Tradition! Tradition!

A Homily for the Eleventh Sunday after Pentecost

Text: St. Luke 13:10-17


Grace to you and peace from God our Heavenly Father and Christ Jesus our Lord, who interrupts our world to show us the Kingdom. Amen.

To quote Fiddler on the Roof, “How do we keep our balance? That I can tell you in one word: tradition!” (Tradition! Tradition!) “Traditions for everything: How to sleep. How to eat. How to work. How to wear clothes.”

The musical gets it right. How far may I travel on the Sabbath? There’s a Tradition for that. How shall I pray? There’s a tradition for that. What does this text mean? There’s a tradition for that.

It’s difficult to overstate the centrality of tradition in Judaism. After a fifty-year exile and centuries under successive occupying empires, tradition played the same role it does today: preserving identity.

What does it mean to keep the Torah in Persia? Continue reading “Tradition! Tradition!”

But Rather Division!

A Homily for the Tenth Sunday after Pentecost

Text: Hebrews 11:29-12:2; St. Luke 12:49-56


Grace to you and peace from God our Heavenly Father and Christ Jesus our Lord, who has surrounded us with a great cloud of witnesses Amen.

Let’s start with that recurring question that pops up time and time again in response to Jesus’ teachings: how is any of this possibly “good news”? Christ says he has come to bring fire to the earth, that he does not bring peace but division, that he will divide family member against family member. This seems more like “Good News for People Who Love Bad News.”

We might suggest that Jesus is being metaphorical somehow, that there is some less pessimistic meaning hidden in the text, but we see this literal division and violence lived out in the experience of the early Church. Our reading from Hebrews makes pretty clear that the going is gonna get tough. After listing off some folks who managed to escape suffering and oppression, the author quickly notes: Continue reading “But Rather Division!”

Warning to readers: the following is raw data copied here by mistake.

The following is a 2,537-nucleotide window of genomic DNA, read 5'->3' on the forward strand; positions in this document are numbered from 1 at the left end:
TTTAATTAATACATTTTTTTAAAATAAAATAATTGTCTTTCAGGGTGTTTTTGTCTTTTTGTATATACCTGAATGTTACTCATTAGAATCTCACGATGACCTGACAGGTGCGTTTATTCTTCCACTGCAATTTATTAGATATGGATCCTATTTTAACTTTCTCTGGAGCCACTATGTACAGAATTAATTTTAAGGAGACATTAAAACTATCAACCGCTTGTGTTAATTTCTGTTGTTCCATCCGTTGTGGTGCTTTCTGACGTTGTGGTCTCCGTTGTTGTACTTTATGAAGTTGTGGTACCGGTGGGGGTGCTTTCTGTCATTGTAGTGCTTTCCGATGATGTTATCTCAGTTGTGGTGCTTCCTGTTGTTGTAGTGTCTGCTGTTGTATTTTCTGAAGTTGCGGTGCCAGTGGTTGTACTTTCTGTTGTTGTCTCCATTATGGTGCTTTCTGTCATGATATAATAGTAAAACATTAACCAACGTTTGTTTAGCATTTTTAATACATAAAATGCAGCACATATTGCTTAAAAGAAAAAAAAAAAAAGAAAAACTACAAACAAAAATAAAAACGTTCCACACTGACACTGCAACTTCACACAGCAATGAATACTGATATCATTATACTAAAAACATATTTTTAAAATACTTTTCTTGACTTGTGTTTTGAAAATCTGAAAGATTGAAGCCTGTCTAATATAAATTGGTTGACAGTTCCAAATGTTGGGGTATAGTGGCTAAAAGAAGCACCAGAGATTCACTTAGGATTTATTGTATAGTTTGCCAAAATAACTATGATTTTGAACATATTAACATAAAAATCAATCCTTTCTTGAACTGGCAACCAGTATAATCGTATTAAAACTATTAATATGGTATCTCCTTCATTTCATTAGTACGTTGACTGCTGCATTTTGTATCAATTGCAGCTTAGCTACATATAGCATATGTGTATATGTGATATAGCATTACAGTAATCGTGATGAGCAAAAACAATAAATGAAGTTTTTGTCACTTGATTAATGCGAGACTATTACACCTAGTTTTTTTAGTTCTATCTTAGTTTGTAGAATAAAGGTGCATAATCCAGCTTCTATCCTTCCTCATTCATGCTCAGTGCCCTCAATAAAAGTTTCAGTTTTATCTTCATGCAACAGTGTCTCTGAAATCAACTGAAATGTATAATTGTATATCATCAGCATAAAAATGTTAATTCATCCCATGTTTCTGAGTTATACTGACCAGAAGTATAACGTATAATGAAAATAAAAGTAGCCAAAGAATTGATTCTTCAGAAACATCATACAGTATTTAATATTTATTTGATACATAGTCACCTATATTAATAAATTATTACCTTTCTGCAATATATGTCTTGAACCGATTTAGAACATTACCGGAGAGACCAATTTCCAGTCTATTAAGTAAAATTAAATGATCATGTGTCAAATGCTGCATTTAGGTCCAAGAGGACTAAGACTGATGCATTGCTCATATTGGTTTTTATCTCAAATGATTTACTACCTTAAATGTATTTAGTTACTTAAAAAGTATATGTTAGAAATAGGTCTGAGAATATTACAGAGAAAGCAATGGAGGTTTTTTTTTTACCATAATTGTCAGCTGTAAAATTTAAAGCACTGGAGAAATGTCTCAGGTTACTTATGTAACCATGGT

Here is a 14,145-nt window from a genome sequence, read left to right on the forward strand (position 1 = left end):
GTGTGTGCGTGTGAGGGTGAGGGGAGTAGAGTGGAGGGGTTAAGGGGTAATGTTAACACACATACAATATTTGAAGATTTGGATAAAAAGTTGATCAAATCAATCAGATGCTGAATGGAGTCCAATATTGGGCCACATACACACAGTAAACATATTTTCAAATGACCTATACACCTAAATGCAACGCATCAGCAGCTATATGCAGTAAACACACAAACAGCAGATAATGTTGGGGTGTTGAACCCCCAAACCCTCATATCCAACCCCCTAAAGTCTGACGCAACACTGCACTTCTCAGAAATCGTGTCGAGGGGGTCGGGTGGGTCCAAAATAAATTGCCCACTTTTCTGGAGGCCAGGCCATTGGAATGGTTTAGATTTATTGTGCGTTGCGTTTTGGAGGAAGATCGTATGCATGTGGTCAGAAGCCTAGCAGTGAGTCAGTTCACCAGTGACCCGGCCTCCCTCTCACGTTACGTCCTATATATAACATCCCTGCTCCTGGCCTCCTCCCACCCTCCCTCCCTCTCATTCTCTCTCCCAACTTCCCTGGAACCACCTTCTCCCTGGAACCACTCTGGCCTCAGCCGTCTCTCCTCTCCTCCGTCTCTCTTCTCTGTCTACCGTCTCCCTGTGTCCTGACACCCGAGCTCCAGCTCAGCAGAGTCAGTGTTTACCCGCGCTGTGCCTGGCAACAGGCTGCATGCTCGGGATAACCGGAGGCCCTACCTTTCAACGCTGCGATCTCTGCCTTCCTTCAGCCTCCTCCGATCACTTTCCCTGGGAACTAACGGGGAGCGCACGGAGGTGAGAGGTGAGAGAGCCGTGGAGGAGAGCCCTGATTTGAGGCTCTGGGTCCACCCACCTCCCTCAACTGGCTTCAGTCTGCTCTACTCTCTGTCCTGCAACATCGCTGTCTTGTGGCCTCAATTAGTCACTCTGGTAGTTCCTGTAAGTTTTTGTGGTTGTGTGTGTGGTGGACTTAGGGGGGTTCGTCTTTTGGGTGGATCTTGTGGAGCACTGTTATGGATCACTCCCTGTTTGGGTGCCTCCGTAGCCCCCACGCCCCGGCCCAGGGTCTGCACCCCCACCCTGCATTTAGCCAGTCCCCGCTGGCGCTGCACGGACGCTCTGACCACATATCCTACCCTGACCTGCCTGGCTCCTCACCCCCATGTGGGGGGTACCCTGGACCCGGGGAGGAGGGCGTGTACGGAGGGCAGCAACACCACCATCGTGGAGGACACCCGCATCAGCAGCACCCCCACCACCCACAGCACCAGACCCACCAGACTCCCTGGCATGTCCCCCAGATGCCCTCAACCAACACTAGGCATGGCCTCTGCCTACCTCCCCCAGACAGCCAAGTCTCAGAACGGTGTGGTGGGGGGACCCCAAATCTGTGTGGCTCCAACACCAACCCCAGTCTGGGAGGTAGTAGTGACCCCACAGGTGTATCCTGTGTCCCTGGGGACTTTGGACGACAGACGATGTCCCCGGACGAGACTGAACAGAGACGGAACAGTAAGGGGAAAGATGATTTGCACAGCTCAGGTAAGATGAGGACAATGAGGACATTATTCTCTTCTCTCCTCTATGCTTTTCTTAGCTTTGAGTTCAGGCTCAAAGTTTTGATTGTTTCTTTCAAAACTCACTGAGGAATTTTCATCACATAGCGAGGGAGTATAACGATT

Look to the Heaven and Count the Stars, If You Are Able

A Homily for the Ninth Sunday after Pentecost

Texts: Genesis 15:1-6; Hebrews 11:1-3, 8-16; St. Luke 12:32-40


Grace to you and peace from God our Heavenly Father and Christ Jesus our Lord, the one we are waiting for. Amen.

Before Father Abraham had many sons, before he was Abraham, when Sarah was known as Sarai, the Lord came to this wandering family and made a promise:

I will make of you a great nation, and I will bless you, and make your name great, so that you will be a blessing. I will bless those who bless you, and the one who curses you I will curse; and in you all the families of the earth shall be blessed.

And at the time, it seemed like a ridiculous thing to say. Both Abram and Sarai were advanced in age, past their child-bearing years. More than that, they were homeless nomads; who were they that the Lord should take account of them?

As time passed, the divine promise was long-delayed, enough so that Abram and Sarai had reason to doubt. More than that, Abram’s many shortcomings became readily apparent. The family ended up in Egypt, where the Pharaoh took notice of Sarai. Fearing for his own life, Abram asked his wife to pose as his sister; for his own safety, he sent her to live in Pharaoh’s palace as a royal spouse. (Oddly, this part of their story didn’t make it into that old VBS song or the Sunday school felt board, and I don’t think I’ve seen that episode of Veggie Tales.) Continue reading “Look to the Heaven and Count the Stars, If You Are Able”

To Welcome the Stranger

A Pastoral Letter Regarding the Churchwide Assembly Vote to Become a Sanctuary Churchbody

Dear friends in Christ,

In the middle of last week, the Churchwide Assembly voted to designate the ELCA a “sanctuary churchbody.” Over the next several days, news organizations picked up the story; the coverage was mostly vague.

When I returned home from worship this afternoon, I learned that Fox News aired a short panel discussion on the Churchwide Assembly’s decision. I assume that this piece will make the usual social media rounds over the coming days, and I write to you today in hopes of addressing any concerns that might be raised by the segment.